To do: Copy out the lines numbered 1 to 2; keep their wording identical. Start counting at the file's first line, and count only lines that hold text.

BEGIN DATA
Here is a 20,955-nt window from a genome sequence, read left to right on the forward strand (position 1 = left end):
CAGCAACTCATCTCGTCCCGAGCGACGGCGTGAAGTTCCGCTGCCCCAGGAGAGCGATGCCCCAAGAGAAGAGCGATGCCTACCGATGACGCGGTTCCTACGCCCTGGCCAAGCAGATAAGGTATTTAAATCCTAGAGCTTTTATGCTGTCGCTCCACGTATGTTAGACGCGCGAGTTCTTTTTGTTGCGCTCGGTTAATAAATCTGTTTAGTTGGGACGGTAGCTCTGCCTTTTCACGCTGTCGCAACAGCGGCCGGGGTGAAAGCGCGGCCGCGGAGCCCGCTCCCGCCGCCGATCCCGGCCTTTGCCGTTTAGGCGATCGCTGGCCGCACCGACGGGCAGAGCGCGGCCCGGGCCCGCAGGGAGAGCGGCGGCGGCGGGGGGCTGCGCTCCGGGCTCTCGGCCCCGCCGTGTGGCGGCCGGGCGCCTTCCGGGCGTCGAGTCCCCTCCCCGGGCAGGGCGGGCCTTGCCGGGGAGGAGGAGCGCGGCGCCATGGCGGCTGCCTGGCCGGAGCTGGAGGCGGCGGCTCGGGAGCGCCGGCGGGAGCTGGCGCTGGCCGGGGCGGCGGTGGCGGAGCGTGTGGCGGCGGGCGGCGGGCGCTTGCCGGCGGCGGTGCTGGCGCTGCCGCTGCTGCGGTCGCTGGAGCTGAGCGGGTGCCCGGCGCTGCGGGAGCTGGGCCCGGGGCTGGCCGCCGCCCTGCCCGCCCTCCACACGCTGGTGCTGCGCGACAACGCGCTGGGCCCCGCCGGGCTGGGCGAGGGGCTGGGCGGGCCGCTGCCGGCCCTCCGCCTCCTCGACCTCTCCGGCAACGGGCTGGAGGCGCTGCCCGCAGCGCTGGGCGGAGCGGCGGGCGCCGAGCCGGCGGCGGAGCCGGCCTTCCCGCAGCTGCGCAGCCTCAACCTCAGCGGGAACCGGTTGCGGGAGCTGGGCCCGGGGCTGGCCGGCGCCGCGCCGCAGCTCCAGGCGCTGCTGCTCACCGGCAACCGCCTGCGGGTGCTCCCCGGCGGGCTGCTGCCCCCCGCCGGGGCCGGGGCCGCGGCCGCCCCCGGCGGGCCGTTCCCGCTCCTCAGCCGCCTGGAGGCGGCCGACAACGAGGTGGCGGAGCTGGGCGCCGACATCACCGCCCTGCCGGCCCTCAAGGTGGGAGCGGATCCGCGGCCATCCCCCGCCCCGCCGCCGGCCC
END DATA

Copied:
Here is a 20,955-nt window from a genome sequence, read left to right on the forward strand (position 1 = left end):
CAGCAACTCATCTCGTCCCGAGCGACGGCGTGAAGTTCCGCTGCCCCAGGAGAGCGATGCCCCAAGAGAAGAGCGATGCCTACCGATGACGCGGTTCCTACGCCCTGGCCAAGCAGATAAGGTATTTAAATCCTAGAGCTTTTATGCTGTCGCTCCACGTATGTTAGACGCGCGAGTTCTTTTTGTTGCGCTCGGTTAATAAATCTGTTTAGTTGGGACGGTAGCTCTGCCTTTTCACGCTGTCGCAACAGCGGCCGGGGTGAAAGCGCGGCCGCGGAGCCCGCTCCCGCCGCCGATCCCGGCCTTTGCCGTTTAGGCGATCGCTGGCCGCACCGACGGGCAGAGCGCGGCCCGGGCCCGCAGGGAGAGCGGCGGCGGCGGGGGGCTGCGCTCCGGGCTCTCGGCCCCGCCGTGTGGCGGCCGGGCGCCTTCCGGGCGTCGAGTCCCCTCCCCGGGCAGGGCGGGCCTTGCCGGGGAGGAGGAGCGCGGCGCCATGGCGGCTGCCTGGCCGGAGCTGGAGGCGGCGGCTCGGGAGCGCCGGCGGGAGCTGGCGCTGGCCGGGGCGGCGGTGGCGGAGCGTGTGGCGGCGGGCGGCGGGCGCTTGCCGGCGGCGGTGCTGGCGCTGCCGCTGCTGCGGTCGCTGGAGCTGAGCGGGTGCCCGGCGCTGCGGGAGCTGGGCCCGGGGCTGGCCGCCGCCCTGCCCGCCCTCCACACGCTGGTGCTGCGCGACAACGCGCTGGGCCCCGCCGGGCTGGGCGAGGGGCTGGGCGGGCCGCTGCCGGCCCTCCGCCTCCTCGACCTCTCCGGCAACGGGCTGGAGGCGCTGCCCGCAGCGCTGGGCGGAGCGGCGGGCGCCGAGCCGGCGGCGGAGCCGGCCTTCCCGCAGCTGCGCAGCCTCAACCTCAGCGGGAACCGGTTGCGGGAGCTGGGCCCGGGGCTGGCCGGCGCCGCGCCGCAGCTCCAGGCGCTGCTGCTCACCGGCAACCGCCTGCGGGTGCTCCCCGGCGGGCTGCTGCCCCCCGCCGGGGCCGGGGCCGCGGCCGCCCCCGGCGGGCCGTTCCCGCTCCTCAGCCGCCTGGAGGCGGCCGACAACGAGGTGGCGGAGCTGGGCGCCGACATCACCGCCCTGCCGGCCCTCAAGGTGGGAGCGGATCCGCGGCCATCCCCCGCCCCGCCGCCGGCCC